Roger Federer sorry for India `bleed blue` upset
Roger Federer has apologised for getting caught up in the bitter rivalry between Indian and Pakistani cricket fans after he was pictured admiring the blue shirt of World Cup champions India in a marketing photo-shoot.
Dubai: Roger Federer has apologised for getting caught up in the bitter rivalry between Indian and Pakistani cricket fans after he was pictured admiring the blue shirt of World Cup champions India in a marketing photo-shoot.
The 17-time Grand Slam title winner shares the same sponsor as the Indian team and on the eve of the two sides` World Cup clash in Adelaide last weekend, Federer posted a picture on his Facebook page of him admiring a blue playing jersey with the caption "Dressing up for a Gentleman`s game today. #BleedBlue."
"It was more of a Nike thing to be quite honest," said the Swiss star on the eve of the Dubai Open.
"It was a Nike campaign they had because I met some of the Indian players and I had just spent some time in India so they presented the shirt to me.
"I support South Africa, and everybody knows that. The idea wasn`t to spark any fire and I`m sorry if it did that."
The photograph certainly irritated Federer`s legion of fans in Pakistan.
One, a student at Cambridge University in England and writing in the Express Tribune, an English language newspaper in Pakistan, claimed he had deleted all his Federer photos and taken a brief opinion poll in which ten out of 12 Pakistanis apparently felt hurt or betrayed.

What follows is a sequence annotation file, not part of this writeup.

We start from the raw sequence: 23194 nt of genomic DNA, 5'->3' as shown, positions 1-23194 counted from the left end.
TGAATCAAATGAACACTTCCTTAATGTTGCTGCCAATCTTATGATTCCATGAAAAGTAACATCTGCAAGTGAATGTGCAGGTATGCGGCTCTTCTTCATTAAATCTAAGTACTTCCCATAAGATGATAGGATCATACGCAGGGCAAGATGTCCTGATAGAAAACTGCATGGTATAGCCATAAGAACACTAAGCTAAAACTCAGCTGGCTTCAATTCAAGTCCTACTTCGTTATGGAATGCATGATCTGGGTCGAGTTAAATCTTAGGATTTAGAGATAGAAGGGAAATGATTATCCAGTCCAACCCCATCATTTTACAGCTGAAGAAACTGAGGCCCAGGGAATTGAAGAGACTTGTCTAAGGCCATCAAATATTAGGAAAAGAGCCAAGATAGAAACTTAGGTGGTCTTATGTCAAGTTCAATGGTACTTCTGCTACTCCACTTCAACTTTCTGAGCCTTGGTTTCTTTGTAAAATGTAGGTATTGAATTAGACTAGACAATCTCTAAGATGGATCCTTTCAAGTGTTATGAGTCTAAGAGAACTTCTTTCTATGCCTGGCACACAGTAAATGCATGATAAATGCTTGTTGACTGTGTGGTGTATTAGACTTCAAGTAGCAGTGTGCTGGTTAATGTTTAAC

Federer has certainly gone public in his support for the Springboks rugby team in the past, and has strong South African connections.
His mother Lynette is from South Africa and the Roger Federer Foundation has raised large sums to help disadvantaged children in the country.
Nevertheless, Federer sought to clarify his attitude to cricket which is currently being showcased at the ongoing World Cup in Australia and New Zealand.
The Indian team, he said, he supported "a little bit."
Whether or not he followed cricket, "really depends where you are," he added.
"When I`m in America definitely not. When I`m in Europe definitely not. But then when I`m in Australia and here (in the UAE) a little bit sometimes. So it really depends where I am in the world which sport I follow."
Federer and India batting legend Sachin Tendulkar are known to be close with the `Little Master` a regular visitor to Wimbledon each year to see the Swiss play.
Virat Kohli, who made a century for India in the World Cup win over Pakistan, also met Federer in Sydney in January, describing the tennis player as an "absolute legend" in a captioned picture he posted on his Twitter site.